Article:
The Tennessean who once upon a time symbolized the moderate wing of the national Republican Party told members of Memphis' downtown Rotary Club last week that moderation was alive and well in the GOP, despite one worried Rotarian's description of the party as being dominated by "the neocon philosophy and the far religious right."
Former U.S. senator Howard Baker, an unsuccessful candidate for the presidency in 1980, reassured questioner Jocelyn Wurzburg that the Republican Party "will right itself." He said of what she saw as the party's current ultra-conservative tilt, "That's not permanent. The party system's going to survive it." The "genius of the American system" was that the two-party system managed to accommodate "a wide variety of viewpoints and opinions," said the former senator, who predicted that a cyclical change would prevent any permanent pattern of extremism.
"Back in the '30s, it was thought that Republicans would never win again and that the nation was on a course that would ultimately lead to socialism. It didn't happen then and it won't happen here either," Baker maintained. Change "may seem far off, but it's always just around the corner," he said.
The former senator, now 80, is retired and living in Huntsville in East Tennessee with his wife, former Kansas senator Nancy Kassebaum, who wasn't with him last week, he said, because she was back in Kansas "moving the cattle from the summer pasture" on a farm she owns there.
Baker rose to national prominence as a member of the Senate Watergate panel in 1973, and his recurrent question, "What did the president know, and when did he know it?" became a catchphrase for the investigations that led to the resignation of former President Richard Nixon.
Though the celebrity gained by Baker during his service on the Watergate committee was a spur to his presidential ambitions, it also served to make him a suspect figure among GOP conservatives, and he lost the Republican nomination to Ronald Reagan, whom he later served as chief of staff. Earlier in the Reagan administration, he had also been Senate majority leader.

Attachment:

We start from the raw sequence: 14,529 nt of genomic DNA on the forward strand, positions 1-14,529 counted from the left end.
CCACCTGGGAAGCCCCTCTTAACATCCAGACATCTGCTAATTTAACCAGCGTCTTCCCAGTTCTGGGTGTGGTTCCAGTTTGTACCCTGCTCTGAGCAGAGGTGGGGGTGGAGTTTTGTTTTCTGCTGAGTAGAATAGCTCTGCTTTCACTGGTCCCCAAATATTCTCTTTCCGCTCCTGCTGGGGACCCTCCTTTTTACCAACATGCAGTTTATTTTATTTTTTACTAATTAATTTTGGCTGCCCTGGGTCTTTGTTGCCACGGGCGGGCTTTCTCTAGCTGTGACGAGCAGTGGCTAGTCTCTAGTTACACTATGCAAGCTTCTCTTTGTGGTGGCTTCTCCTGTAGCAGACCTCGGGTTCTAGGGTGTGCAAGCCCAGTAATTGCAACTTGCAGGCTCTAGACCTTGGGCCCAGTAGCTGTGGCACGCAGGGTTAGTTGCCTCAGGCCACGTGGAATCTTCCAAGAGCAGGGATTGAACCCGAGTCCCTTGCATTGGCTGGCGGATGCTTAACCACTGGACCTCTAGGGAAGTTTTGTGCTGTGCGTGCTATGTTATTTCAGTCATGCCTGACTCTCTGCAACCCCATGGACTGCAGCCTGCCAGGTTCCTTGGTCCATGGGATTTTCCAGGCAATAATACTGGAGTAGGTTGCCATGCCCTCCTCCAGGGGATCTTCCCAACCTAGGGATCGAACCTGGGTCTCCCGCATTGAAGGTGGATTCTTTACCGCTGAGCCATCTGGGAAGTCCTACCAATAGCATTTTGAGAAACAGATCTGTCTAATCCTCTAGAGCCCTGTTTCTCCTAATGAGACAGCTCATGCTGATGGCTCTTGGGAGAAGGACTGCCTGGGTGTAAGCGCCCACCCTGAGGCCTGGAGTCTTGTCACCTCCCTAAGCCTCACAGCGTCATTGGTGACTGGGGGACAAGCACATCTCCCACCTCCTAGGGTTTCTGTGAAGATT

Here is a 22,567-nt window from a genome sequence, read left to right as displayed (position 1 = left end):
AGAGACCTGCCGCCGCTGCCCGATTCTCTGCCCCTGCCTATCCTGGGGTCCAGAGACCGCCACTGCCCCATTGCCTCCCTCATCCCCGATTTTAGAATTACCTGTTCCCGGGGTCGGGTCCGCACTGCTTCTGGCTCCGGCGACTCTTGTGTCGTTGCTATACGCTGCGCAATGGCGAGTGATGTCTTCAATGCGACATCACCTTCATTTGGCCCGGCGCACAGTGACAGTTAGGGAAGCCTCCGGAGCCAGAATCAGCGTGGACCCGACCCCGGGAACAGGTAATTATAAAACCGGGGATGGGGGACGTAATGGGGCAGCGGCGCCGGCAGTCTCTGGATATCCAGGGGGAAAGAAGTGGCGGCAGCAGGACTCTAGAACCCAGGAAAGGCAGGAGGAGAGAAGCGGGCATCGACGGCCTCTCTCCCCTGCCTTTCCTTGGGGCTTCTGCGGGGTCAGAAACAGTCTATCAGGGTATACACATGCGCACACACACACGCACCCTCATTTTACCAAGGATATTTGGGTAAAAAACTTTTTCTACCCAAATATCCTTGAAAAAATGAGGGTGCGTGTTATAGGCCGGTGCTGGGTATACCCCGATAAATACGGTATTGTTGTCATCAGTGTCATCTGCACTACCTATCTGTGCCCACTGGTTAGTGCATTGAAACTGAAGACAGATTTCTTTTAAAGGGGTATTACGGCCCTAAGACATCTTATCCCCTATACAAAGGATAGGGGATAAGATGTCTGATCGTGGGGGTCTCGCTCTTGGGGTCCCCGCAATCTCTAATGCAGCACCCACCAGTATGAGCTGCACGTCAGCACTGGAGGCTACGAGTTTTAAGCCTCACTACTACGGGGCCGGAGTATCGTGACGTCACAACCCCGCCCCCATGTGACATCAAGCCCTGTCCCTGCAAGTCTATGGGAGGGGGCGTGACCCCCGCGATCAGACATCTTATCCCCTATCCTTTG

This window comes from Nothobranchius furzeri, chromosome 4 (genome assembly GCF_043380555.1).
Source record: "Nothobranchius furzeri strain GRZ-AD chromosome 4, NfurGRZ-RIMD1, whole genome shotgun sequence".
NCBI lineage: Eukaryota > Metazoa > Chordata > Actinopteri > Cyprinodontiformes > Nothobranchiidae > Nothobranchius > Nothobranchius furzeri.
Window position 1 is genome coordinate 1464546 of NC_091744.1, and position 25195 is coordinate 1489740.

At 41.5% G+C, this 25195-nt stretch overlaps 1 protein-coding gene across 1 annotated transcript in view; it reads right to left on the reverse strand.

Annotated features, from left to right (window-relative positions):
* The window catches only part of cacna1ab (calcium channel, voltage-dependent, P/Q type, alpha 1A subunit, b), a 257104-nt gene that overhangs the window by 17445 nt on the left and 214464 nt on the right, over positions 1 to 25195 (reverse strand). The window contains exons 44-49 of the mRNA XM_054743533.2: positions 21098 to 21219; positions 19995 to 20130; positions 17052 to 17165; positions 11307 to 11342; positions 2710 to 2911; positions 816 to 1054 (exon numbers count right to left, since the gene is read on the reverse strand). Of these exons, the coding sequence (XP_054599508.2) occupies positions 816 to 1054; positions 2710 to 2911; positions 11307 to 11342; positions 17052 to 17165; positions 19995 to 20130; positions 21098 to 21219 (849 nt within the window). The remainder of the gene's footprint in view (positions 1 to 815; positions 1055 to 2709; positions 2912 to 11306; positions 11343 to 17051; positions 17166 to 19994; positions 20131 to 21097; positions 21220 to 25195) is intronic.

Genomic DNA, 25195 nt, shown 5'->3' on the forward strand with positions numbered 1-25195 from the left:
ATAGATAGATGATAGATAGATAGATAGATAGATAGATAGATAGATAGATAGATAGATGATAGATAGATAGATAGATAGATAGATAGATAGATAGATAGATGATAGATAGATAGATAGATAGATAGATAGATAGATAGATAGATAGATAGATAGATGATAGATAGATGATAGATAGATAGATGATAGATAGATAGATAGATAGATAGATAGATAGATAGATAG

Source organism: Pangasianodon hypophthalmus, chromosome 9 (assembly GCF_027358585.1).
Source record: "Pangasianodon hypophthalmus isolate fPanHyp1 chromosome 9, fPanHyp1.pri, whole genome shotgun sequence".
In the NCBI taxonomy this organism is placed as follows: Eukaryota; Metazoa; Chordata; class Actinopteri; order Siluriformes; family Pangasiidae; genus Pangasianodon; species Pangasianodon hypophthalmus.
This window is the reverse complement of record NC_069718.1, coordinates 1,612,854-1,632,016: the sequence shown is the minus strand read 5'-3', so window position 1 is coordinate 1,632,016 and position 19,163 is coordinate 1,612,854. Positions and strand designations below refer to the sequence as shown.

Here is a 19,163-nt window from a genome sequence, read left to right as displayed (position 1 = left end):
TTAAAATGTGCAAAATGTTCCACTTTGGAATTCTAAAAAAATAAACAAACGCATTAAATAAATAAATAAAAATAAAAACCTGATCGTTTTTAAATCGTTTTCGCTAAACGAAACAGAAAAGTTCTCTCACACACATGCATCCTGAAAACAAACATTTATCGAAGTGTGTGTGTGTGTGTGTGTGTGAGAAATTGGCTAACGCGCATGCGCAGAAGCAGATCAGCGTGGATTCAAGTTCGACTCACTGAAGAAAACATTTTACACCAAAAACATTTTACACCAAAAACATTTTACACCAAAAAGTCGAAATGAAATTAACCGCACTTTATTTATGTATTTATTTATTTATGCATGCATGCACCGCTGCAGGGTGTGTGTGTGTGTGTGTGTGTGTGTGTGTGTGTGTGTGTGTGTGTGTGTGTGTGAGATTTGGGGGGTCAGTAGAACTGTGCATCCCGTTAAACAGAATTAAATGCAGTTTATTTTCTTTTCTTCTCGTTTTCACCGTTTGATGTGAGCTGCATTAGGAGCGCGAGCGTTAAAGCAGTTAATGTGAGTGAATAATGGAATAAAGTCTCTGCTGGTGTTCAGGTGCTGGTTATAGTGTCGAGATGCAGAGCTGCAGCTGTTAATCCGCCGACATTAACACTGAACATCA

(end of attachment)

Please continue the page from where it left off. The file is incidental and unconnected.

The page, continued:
Of the failure of his presidential bid, Baker joked, "Both the country and I were better off."
On the eve of Governor Phil Bredesen's trade mission to Japan, Baker, whose most recent government service was as U.S. ambassador to that Far Eastern nation, told the Rotarians that he had been "surprised" by the "genuine friendship and warmth" evinced by the Japanese toward the United States and said, "They're the most reliable support we have on most issues."
Despite the continuing economic upsurge of the Chinese, the former ambassador said China's GNP would not approach that of Japan for at least 14 years. Baker pointed out that Japan's annual gross national product was second only to that of the United States and said the two nations together accounted for 40 percent of the world's GNP. "The Japanese are still the big dog in the hunt, still the major player in the area. They're our ally, our partner in business transactions and our ally militarily. Our whole strategy in East Asia is cornered on our relationship with Japan."
On other subjects, Baker called for renewed efforts to develop a "civilized, socially acceptable, environmentally sound" form of nuclear energy. "Energy is the coin of the realm these days -- the true measure of the wealth of a nation," he said.